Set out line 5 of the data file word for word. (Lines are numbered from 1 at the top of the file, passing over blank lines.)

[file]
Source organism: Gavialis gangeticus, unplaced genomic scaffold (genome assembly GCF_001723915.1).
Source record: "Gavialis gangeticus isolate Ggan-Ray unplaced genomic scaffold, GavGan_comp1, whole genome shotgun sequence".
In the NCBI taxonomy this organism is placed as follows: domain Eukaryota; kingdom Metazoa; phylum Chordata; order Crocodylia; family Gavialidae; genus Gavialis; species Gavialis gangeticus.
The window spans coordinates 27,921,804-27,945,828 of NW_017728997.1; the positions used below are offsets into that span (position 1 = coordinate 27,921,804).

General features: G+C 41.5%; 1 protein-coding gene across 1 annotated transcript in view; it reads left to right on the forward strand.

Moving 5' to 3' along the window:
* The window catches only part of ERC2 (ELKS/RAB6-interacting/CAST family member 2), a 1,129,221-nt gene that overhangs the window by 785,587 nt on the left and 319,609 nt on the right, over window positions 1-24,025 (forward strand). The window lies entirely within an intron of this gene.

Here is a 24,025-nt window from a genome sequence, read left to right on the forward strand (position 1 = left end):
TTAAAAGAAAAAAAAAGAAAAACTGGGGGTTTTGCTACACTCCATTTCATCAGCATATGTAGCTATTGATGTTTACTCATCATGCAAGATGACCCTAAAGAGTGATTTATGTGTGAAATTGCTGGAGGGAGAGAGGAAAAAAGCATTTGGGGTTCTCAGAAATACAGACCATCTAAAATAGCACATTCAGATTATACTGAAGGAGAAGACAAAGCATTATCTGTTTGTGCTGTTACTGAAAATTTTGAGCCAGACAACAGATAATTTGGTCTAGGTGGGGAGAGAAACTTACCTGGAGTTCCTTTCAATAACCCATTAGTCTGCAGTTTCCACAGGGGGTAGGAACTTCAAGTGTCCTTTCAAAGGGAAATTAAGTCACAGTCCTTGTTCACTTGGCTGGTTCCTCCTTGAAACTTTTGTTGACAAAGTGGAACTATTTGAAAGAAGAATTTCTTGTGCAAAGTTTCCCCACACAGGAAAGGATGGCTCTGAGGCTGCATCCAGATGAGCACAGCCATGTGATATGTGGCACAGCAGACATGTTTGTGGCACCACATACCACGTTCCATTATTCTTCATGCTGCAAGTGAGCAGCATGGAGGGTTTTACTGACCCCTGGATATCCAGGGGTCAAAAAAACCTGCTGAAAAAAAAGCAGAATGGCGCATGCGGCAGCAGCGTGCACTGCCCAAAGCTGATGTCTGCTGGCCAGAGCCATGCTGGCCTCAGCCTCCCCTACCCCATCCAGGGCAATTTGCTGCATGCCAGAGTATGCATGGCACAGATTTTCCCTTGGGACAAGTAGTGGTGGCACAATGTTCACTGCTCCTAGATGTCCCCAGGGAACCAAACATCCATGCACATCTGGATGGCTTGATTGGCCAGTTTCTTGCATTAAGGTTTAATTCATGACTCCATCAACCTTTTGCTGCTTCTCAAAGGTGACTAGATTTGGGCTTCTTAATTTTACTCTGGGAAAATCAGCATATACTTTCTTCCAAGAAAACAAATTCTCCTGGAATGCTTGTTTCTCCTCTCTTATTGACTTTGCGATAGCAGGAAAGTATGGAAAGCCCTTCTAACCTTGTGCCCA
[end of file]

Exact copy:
General features: G+C 41.5%; 1 protein-coding gene across 1 annotated transcript in view; it reads left to right on the forward strand.